Knocking the dust off the tenkara skills
Last Friday looked perfect on the weather reports, and I was anxiously peering out the window all day at my "day job", smiling at the cloud cover and lack of wind. Of course, by the time I broke free and rolled into the pullout at Wolf Creek, the clouds had opened and the sun was shining merrily. Not ideal, but I honestly couldn't care less. The breeze was light, Redwing Blackbirds were chirping territorial warnings, and the stream was slightly colored from the previous night's rain. It was a perfect spring day and I was thrilled to be out fishing it!
I rigged up my BAD AXE rod with 12 feet of BADGER LITE floating line and another 6 feet of 5x tippet, choosing to start with a #12 bead head Black and Olive Woolly Bugger. Not knowing where the fish were feeding yet, and seeing that the water was a little clouded, I figured that something fished deep and that offered a bold profile was a good place to start.
It wasn't long before I had one on the hook. Using a little rock outcropping to conceal my cast, I drew a solid strike from a dead drift and it was on! I brought him to the surface after a few short runs and could see he was a good sized Brown. And this is where a few things became readily apparent. First, I was pretty slow in getting myself into position to land the fish. I was so excited to be fishing that I hadn't really planned that far in advance. Secondly, my hand-lining technique was slow and sloppy. Both of these combined to lose me what turned out to be the biggest fish I would hook that day. My best eyeball put him at about 14 inches, definitely on the larger size of what Wolf Creek holds. Disappointed but not feeling down, I moved on upstream...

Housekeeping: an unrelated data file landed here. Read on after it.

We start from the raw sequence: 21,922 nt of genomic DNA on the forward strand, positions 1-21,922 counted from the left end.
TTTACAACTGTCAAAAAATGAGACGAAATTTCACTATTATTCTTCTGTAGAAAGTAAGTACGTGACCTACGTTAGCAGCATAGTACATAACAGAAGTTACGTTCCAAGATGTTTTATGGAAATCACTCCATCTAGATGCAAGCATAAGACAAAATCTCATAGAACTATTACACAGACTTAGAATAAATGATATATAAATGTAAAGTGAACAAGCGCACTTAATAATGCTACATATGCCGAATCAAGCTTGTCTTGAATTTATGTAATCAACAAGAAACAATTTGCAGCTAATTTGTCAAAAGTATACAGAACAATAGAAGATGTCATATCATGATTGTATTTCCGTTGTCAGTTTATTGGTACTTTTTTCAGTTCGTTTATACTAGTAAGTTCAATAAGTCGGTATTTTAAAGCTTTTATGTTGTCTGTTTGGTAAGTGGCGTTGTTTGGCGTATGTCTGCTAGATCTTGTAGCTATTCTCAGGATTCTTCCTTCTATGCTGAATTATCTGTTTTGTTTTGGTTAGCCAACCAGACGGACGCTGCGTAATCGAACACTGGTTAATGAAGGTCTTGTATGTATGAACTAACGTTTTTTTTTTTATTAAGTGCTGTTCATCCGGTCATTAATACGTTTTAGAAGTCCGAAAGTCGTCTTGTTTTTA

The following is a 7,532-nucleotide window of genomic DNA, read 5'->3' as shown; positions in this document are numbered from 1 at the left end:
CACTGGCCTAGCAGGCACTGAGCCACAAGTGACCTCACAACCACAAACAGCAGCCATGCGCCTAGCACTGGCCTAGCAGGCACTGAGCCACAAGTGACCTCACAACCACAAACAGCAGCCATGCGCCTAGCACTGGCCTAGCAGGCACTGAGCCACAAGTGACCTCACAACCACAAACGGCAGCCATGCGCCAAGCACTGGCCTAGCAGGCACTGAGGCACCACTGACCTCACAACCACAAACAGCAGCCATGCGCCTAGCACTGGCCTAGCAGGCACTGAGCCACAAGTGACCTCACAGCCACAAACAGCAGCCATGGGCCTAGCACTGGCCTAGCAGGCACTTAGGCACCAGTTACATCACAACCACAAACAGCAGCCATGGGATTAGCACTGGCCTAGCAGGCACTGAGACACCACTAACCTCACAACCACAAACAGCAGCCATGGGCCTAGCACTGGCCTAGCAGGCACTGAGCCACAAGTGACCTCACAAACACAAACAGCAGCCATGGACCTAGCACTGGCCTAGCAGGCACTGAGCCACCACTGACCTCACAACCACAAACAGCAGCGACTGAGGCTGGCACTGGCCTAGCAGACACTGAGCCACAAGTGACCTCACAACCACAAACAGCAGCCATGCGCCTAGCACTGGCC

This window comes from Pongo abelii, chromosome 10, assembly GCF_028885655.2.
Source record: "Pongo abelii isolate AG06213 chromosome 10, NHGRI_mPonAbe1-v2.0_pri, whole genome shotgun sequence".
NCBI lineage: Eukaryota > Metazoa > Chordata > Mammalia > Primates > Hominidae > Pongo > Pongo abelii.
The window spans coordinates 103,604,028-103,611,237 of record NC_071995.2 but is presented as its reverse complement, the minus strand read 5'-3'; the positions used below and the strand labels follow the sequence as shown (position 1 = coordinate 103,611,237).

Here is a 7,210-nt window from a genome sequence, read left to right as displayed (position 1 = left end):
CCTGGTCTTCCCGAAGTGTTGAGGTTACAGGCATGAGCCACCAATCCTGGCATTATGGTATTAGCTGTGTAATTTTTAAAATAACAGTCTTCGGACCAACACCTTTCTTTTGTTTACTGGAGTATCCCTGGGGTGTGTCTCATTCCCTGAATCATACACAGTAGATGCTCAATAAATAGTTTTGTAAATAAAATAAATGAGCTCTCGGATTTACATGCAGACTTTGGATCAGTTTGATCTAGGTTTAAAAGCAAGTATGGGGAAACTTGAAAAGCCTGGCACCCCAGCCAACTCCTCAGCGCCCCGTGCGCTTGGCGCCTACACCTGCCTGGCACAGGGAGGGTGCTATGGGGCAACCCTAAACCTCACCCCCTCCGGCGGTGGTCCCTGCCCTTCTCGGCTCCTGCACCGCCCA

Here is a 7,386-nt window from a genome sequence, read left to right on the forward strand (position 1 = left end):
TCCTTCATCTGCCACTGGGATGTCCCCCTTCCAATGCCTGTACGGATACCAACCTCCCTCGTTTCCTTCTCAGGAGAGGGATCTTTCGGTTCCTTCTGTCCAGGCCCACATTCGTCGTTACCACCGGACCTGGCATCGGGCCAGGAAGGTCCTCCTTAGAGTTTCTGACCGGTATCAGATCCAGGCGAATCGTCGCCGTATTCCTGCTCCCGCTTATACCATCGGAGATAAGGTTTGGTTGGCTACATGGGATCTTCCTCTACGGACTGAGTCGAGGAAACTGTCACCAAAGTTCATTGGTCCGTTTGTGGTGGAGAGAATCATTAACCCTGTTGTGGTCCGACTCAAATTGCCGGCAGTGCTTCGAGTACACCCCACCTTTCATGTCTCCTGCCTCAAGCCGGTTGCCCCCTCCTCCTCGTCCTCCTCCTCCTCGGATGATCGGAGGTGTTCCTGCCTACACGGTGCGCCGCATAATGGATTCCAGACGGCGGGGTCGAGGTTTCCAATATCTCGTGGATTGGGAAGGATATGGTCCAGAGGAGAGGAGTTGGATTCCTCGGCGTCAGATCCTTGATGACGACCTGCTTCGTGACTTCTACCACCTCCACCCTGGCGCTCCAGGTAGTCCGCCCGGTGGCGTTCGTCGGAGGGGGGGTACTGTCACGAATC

The day continued to impress, as the sky clouded back up, and it was one of those times when it just felt right to be in the water. A strange shape floating downstream turned to be a good sized turtle. I watched him float closer, then bolt for shore as soon he noticed me. As I leaned in to try and get him on camera, a solid thump against my leg told me a panicked trout had just flushed and ran downstream too! I chuckled and moved on.
Where I started getting lots of creek bed snags on the bead head pattern. The bugger wasn't drawing strikes either, so it was time for a change. I hadn't seen any surface feeding, but I still wanted to something with a little bulk to give the fish a clear target. Being early season, I wasn't sure that it was time for bulkier patterns on top, but what the heck - I just happened to have a fresh supply of Dale's increasingly famous Pass Lake with me. It worked so well last year, why not?!?!
It didn't take too long before the Pass Lake worked its magic. I started drawing consistent strikes, and getting into some good fish! Problem was, I was losing A LOT of them after a few seconds on the hook. Here is the third thing about the day that became readily apparent - my hook set and timing was way, way out of practice. Even though I brought about a dozen decent trout (and at least as many creek chubs!) to hand, I had a solid dozen trout get loose after a few shakes.
And that is why this post and video is called "Spring Cleaning". It was a good day to knock the dust off of my skills and tidy up my technique!